Numerical Simulation of Threat-Independent Progressive Collapse
Keywords:Progressive collapse, dynamic load factor and clear removal of column
AbstractA threat-independent approach is usually utilized for progressive collapse analysis of buildings. This approach is referenced in the current guidelines such as “Progressive Collapse Analysis and Design Guidelines for New Federal Office Buildings and Major Modernization Projects” by the U.S. General Service Administration and “Design of Buildings to Resist Progressive Collapse” by the U.S. Department of Defence. However, more studies are required to accurately observe the influence of structural parameters to the response of structures in progressive collapse phenomenon. A parametric study was conducted using advanced nonlinear finite element analysis to assess the utility of the procedures in these documents. The results of the numerical simulations show that a variation of the beam dimensions moderately affects the dynamic load factor. The load factor increases as the beam dimensions increase. Other parameters such as the column dimensions, number of storeys and span lengths, have only negligible effects on the value of the dynamic load factor.
Taylor, D.A., Progressive Collapse, Canadian Journal of Civil Engineering, 2, 1975, pp. 517-529.[CrossRef]
Ellingwood, B.R. and Leyendecker, E.V., Approaches for Design against Progressive Collapse, Journal of the Structural Division, 104(ST3), 1978, pp. 413-423.
Allen, D.E. and Schriever, W.R., Progressive Collapse, Abnormal Load, and Building Codes, Structural Failure: Modes, Causes, Responsibilities, Proceedings, American Society of Civil Engineers, New York, 1972.
Wibowo, H. and Lau, D.T., Seismic Progressive Collapse: Qualitative Point of View, Civil Engineering Dimension, Vol.11, No.1, 2009, pp. 8-14.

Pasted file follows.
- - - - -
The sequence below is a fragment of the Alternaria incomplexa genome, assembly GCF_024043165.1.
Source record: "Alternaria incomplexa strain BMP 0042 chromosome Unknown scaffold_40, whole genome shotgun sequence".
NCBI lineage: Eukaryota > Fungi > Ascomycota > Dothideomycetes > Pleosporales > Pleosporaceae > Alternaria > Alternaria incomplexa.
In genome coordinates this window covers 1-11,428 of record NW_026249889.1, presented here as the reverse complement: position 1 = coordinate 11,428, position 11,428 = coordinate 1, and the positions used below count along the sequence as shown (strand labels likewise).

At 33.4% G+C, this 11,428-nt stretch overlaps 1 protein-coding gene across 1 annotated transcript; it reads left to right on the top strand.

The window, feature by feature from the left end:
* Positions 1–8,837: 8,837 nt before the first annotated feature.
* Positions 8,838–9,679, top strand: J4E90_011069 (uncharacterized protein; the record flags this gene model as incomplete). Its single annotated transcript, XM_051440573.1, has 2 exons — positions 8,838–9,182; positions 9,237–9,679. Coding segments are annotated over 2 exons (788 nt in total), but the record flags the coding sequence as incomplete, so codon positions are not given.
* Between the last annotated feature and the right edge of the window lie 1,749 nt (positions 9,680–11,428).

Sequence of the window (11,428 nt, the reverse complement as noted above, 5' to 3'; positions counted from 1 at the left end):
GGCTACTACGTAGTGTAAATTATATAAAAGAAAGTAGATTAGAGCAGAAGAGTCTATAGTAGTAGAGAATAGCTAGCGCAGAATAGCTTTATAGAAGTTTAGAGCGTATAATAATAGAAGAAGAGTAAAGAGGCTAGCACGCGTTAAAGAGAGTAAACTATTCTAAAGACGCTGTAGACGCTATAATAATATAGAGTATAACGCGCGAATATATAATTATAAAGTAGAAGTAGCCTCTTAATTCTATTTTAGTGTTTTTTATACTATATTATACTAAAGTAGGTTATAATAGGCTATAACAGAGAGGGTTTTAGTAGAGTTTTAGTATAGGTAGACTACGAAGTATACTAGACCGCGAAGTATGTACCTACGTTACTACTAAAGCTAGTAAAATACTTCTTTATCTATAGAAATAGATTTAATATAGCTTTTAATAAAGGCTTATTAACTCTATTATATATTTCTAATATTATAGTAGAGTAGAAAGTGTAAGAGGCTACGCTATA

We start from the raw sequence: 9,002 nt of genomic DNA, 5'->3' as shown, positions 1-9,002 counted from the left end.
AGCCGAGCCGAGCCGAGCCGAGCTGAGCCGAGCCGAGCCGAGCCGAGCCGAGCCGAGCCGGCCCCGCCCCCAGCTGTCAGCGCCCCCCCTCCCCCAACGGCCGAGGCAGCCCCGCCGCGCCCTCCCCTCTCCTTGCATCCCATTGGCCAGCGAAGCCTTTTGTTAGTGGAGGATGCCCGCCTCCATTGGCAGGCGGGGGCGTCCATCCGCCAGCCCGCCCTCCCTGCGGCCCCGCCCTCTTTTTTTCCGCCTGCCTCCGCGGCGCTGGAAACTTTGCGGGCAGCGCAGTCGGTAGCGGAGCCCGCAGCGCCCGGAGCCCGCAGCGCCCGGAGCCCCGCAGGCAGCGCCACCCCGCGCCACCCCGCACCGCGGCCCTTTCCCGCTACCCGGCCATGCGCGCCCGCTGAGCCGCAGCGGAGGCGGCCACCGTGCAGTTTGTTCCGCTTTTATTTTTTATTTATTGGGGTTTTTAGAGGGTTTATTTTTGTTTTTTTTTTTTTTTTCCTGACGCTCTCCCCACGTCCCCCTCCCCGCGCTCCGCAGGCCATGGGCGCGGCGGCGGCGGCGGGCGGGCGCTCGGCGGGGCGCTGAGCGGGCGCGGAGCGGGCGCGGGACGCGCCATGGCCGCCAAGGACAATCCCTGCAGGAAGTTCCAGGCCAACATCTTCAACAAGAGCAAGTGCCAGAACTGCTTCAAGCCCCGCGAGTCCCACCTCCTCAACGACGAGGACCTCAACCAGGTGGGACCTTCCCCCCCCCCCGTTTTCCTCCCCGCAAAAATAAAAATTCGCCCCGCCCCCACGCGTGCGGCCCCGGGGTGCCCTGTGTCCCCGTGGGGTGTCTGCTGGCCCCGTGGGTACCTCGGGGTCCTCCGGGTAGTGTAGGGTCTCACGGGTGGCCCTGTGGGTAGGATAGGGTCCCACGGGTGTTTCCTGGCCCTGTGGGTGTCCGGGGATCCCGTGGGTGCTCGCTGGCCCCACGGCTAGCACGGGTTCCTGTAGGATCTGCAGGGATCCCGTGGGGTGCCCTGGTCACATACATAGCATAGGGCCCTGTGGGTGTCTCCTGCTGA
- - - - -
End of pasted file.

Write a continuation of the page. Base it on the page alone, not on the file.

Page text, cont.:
The U.S. General Service Administration (GSA), Progressive Collapse Analysis and Design Guidelines for New Federal Office Buildings and Major Modernization Projects, 2003.
The U.S. Department of Defence (DoD), Design of Buildings to Resist Progressive Collapse, Unified Facilities Criteria (UFC) 4-023-03, 2005.
Elvira, E., Mendis, P., Ngo, T., and Lam, N., Development of a Progressive Collapse Analysis Procedure for Concrete Frame Structures, Proceedings of the 18th Australasian Conference on the Mechanics of Structures and Materials, 1-3 December 2004, Perth, Australia, 2004, pp. 775-780.
de Witte, F.C. and Kikstra, W.P., Eds., DIANA Finite Element Analysis, User’s Manual: Release 9.1, TNO Building and Construction Research, Delft, The Netherlands, 2005.
Australian/New Zealand Standards, Structural Design Actions: Part 1: Permanent, Imposed and other Actions, AS/NZS 1170.1:2002, Standards Australia and Standards New Zealand, 2002.
Collins, M.P. and Poresz, A., Shear Strength for High Strength Concrete, Bull. No. 193-Design
Aspects of High Strength Concrete, Comite Euro-International du Beton (CEB), 1989, pp. 75-83.
Hordijk, D., Local Approach to Fatigue of Concrete, PhD Thesis, Delft University of Technology, 1991.
How to Cite
LicenseAuthors who publish with this journal agree to the following terms:
- Authors retain the copyright and publishing right, and grant the journal right of first publication with the work simultaneously licensed under a Creative Commons Attribution License that allows others to share the work with an acknowledgement of the work's authorship and initial publication in this journal.
- Authors are able to enter into separate, additional contractual arrangements for the non-exclusive distribution of the journal's published version of the work (e.g., post it to an institutional repository or publish it in a book), with an acknowledgement of its initial publication in this journal.
- Authors are permitted and encouraged to post their work online (e.g., in institutional repositories or on their website) followingthe publication of the article, as it can lead to productive exchanges, as well as earlier and greater citation of published work (See The Effect of Open Access).